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Philippines’ Duterte declares Marawi liberated but analysts urge caution

MARAWI — Philippine President Rodrigo Duterte on Tuesday (Oct 17) declared the southern city of Marawi “liberated from terrorists” after a five-month battle against militants loyal to the Islamic State (IS) group but experts warned that the threat is far from over.

MARAWI — Philippine President Rodrigo Duterte on Tuesday (Oct 17) declared the southern city of Marawi “liberated from terrorists” after a five-month battle against militants loyal to the Islamic State (IS) group but experts warned that the threat is far from over.

Analysts told TODAY the death of two senior IS leaders in the battle-scarred city will inspire a new generation of militants to follow in their footsteps and stage another siege through experiences gained from the months-long battle.

“Ladies and gentlemen, I hereby declare Marawi liberated from the terrorists,” Mr Duterte said, speaking just after explosions and gunfire were heard in the city.

He made the declaration in a rain-soaked speech to troops in Marawi where they have been fighting the militants in clashes that have claimed more than 1,000 lives and displaced 400,000 people.

Mr Duterte’s announcement came just hours after the military said it was still hunting down 20 to 30 fighters in the battle zone, including Malaysian militant leader Mahmud Ahmad.

On Monday, the military claimed a major breakthrough when it announced the death of Isnilon Hapilon, the IS leader in South-east Asia. Also killed in a dawn offensive was Omarkhayam Maute, one of two brothers who headed the Maute group which had pledged allegiance to IS.

Military chief General Eduardo Ano told The Associated Press that Mr Duterte’s statement means the threat from the militants is substantially over.

“They’re leaderless and they have no more organisation,” he said. “(But) there are still skirmishes.”

Still, analysts cautioned the Philippines from celebrating too early, noting that IS loyalists and supporters will view the deaths of Hapilon and Maute as martyrdom.

Their deaths are also likely to inspire other militants and would-be militants to follow in their footsteps.

“We must understand that the deceased are not ordinary fighters. They are also the catalyst, motivator and charismatic influencer that shape the unity of fighters,” said Mr Muhammad Saiful Alam Shah Sudiman, an associate research fellow with the International Centre for Political Violence and Terrorism Research.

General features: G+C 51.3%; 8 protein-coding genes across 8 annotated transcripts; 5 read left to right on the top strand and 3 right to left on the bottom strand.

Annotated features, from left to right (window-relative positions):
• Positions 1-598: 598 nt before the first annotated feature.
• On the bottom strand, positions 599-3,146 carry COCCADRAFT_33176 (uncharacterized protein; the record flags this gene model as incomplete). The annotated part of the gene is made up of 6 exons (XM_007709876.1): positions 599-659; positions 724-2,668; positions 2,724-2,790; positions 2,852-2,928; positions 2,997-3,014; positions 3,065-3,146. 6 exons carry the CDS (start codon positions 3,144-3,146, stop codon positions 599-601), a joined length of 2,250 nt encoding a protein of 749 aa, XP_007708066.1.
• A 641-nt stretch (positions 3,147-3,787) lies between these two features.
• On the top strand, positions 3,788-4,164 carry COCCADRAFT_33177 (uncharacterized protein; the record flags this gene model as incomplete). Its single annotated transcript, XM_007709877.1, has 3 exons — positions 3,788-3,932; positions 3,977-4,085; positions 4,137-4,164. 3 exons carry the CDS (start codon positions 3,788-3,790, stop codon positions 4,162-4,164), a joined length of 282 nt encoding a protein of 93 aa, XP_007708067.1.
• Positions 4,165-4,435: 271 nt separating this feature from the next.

“It took years, especially for the case of Hapilon, before he reached his present rank. This will aspire junior fighters to raise the bar and to be someone of that calibre and die as a martyr.”

And with the experiences garnered from the months-long fight against Philippine military troops in Marawi, Mr Muhammad Saiful said this has equipped the fighters with the necessary skills to engage in urban warfare in the future.

“They have learnt much from all these months of fighting. To retreat and re-strategise is an option (for them). They are capable to stage another siege with an improvised tactics.”

Concurring, terrorism expert Jasminder Singh said the South-east Asian region is still facing a grave threat from IS as there are other jihadi groups in the Philippines that have pledged their allegiance to the terror group.

“Retaliatory attacks cannot be discounted because ISIS will still want to show its presence in the Philippines,” he said, in using the other name for IS.

“The deaths (of Hapilon and Maute) might also inspire younger followers to seek revenge,” added the senior analyst at the S Rajaratnam School of International Studies (RSIS).

The deaths of the senior IS leaders may be a success to the Duterte administration, but it will not make the IS threat disappeared in the region, said Mr Romain Quivooij, an associate research fellow at RSISS.

Instead, South-east Asia is “likely to witness a new cycle of fragmentation within and between local insurgent groups and gangs,” he said.

The prospect of retaliatory attacks from sympathisers of the militants have prompted the Philippine military to raise the alert level in the country.

The directive included tightening border security to prevent militants from moving around the archipelago.

The United States, a longtime defence ally of the Philippines, vowed on Tuesday (Oct 17) to support the military’s final push in Marawi.

“The US Government will continue to work with the Armed Forces of the Philippines in the final phases of this operation, and looks forward to cooperating in assuring the stabilisation and rehabilitation of Marawi,” said US embassy press attache Molly Koscina. AGENCIES

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